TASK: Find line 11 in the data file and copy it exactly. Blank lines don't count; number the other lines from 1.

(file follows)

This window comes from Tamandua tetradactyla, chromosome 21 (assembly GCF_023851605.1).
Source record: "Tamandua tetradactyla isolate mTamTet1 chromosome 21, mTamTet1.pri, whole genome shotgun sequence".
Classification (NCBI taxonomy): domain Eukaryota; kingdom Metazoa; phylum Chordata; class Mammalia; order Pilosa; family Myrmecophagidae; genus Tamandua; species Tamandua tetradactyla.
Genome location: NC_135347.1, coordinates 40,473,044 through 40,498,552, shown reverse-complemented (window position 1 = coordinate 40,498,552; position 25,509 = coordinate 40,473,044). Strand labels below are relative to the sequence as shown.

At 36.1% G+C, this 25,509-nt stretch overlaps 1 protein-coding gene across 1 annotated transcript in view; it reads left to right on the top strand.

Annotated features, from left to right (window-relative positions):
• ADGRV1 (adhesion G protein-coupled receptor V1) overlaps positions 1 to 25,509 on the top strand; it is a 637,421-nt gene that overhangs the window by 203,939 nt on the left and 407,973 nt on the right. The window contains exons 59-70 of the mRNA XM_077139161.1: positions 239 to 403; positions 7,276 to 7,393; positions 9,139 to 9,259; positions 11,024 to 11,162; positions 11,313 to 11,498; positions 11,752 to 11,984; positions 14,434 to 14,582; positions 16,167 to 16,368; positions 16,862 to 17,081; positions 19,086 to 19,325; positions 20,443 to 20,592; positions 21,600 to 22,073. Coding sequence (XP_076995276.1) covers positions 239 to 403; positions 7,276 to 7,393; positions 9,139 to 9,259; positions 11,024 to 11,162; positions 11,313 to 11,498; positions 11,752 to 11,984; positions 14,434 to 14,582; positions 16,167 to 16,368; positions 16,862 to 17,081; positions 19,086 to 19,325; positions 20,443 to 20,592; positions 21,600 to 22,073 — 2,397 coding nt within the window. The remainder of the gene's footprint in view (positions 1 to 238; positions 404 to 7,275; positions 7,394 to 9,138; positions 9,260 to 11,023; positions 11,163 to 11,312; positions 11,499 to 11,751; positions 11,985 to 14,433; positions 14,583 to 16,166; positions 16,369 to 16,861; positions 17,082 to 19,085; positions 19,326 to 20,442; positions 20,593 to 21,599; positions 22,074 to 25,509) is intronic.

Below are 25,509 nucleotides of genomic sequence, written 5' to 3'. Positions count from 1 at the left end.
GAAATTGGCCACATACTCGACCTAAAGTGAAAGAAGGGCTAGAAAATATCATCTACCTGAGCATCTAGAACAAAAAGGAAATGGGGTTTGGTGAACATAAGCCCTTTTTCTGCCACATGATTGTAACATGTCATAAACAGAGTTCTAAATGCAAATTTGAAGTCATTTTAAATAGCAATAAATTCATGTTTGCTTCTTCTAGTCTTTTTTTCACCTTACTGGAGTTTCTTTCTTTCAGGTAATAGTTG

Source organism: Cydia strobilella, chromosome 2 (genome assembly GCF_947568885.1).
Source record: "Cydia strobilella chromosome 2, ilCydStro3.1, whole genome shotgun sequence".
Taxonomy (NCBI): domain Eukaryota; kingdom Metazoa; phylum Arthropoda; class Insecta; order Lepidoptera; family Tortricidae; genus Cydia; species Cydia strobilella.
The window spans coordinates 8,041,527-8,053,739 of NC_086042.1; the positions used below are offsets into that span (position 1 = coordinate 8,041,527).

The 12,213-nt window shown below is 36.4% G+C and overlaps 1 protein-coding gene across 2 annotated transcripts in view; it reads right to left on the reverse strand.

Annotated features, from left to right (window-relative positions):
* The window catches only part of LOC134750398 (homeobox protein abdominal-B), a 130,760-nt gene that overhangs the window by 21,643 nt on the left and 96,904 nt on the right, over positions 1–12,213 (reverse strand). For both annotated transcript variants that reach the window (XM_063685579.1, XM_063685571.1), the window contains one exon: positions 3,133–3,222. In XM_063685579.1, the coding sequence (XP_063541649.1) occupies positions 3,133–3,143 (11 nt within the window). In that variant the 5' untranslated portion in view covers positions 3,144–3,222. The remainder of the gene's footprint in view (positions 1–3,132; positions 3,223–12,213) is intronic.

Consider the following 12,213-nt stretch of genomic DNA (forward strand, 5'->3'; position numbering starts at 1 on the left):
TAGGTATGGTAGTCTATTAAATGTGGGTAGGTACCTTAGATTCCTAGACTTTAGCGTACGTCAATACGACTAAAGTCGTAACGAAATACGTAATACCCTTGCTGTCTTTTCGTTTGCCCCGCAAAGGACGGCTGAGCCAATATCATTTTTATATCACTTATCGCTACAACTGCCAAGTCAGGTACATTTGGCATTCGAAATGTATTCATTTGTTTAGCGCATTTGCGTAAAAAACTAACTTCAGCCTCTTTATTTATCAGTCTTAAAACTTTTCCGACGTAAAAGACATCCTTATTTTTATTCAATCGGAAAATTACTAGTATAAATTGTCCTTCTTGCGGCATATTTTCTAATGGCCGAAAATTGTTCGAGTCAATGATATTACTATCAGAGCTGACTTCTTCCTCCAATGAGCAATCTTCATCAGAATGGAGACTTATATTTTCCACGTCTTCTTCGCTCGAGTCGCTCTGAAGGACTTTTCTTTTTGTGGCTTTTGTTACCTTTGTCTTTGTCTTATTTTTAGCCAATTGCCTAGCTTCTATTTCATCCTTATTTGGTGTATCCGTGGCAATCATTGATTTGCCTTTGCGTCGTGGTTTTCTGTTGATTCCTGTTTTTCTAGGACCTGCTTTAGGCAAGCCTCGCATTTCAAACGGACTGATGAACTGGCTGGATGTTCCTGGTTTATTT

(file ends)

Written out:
Source record: "Cydia strobilella chromosome 2, ilCydStro3.1, whole genome shotgun sequence".